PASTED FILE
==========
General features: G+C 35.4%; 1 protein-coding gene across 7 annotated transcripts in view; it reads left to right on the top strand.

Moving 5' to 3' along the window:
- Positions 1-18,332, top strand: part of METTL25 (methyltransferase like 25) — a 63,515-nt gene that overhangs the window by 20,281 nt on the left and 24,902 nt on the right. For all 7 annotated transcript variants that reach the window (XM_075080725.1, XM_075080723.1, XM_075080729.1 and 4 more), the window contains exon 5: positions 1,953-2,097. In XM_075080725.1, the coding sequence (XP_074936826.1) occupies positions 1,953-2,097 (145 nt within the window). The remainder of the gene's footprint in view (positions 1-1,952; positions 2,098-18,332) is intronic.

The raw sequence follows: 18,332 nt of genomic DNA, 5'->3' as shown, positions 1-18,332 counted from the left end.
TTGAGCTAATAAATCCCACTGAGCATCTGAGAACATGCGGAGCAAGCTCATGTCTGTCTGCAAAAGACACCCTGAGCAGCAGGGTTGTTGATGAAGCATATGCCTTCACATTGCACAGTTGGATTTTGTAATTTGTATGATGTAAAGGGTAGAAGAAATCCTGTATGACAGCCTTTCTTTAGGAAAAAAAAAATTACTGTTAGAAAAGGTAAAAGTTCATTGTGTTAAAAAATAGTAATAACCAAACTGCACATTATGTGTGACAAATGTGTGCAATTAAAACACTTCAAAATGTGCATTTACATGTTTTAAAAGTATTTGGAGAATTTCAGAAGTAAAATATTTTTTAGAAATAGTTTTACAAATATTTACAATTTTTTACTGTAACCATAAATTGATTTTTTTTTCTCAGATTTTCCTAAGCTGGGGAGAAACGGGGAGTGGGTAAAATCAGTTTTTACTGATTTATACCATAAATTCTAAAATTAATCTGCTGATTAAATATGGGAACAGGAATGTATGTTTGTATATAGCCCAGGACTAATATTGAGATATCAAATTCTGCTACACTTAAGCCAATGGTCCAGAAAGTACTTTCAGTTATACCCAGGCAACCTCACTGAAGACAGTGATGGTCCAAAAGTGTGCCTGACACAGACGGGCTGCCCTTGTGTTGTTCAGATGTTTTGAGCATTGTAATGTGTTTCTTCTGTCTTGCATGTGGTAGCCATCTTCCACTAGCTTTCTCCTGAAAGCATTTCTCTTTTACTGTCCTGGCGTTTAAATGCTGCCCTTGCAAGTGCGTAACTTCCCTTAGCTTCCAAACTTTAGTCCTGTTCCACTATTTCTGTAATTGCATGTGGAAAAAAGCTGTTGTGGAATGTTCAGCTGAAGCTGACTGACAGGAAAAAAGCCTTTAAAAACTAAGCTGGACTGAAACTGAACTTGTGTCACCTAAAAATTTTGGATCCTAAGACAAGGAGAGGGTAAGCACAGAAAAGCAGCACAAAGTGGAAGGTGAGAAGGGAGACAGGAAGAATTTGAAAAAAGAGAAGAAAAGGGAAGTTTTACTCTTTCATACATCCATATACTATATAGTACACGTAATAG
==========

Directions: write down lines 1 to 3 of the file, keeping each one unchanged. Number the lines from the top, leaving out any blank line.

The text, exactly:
General features: G+C 35.4%; 1 protein-coding gene across 7 annotated transcripts in view; it reads left to right on the top strand.

Moving 5' to 3' along the window:
- Positions 1-18,332, top strand: part of METTL25 (methyltransferase like 25) — a 63,515-nt gene that overhangs the window by 20,281 nt on the left and 24,902 nt on the right. For all 7 annotated transcript variants that reach the window (XM_075080725.1, XM_075080723.1, XM_075080729.1 and 4 more), the window contains exon 5: positions 1,953-2,097. In XM_075080725.1, the coding sequence (XP_074936826.1) occupies positions 1,953-2,097 (145 nt within the window). The remainder of the gene's footprint in view (positions 1-1,952; positions 2,098-18,332) is intronic.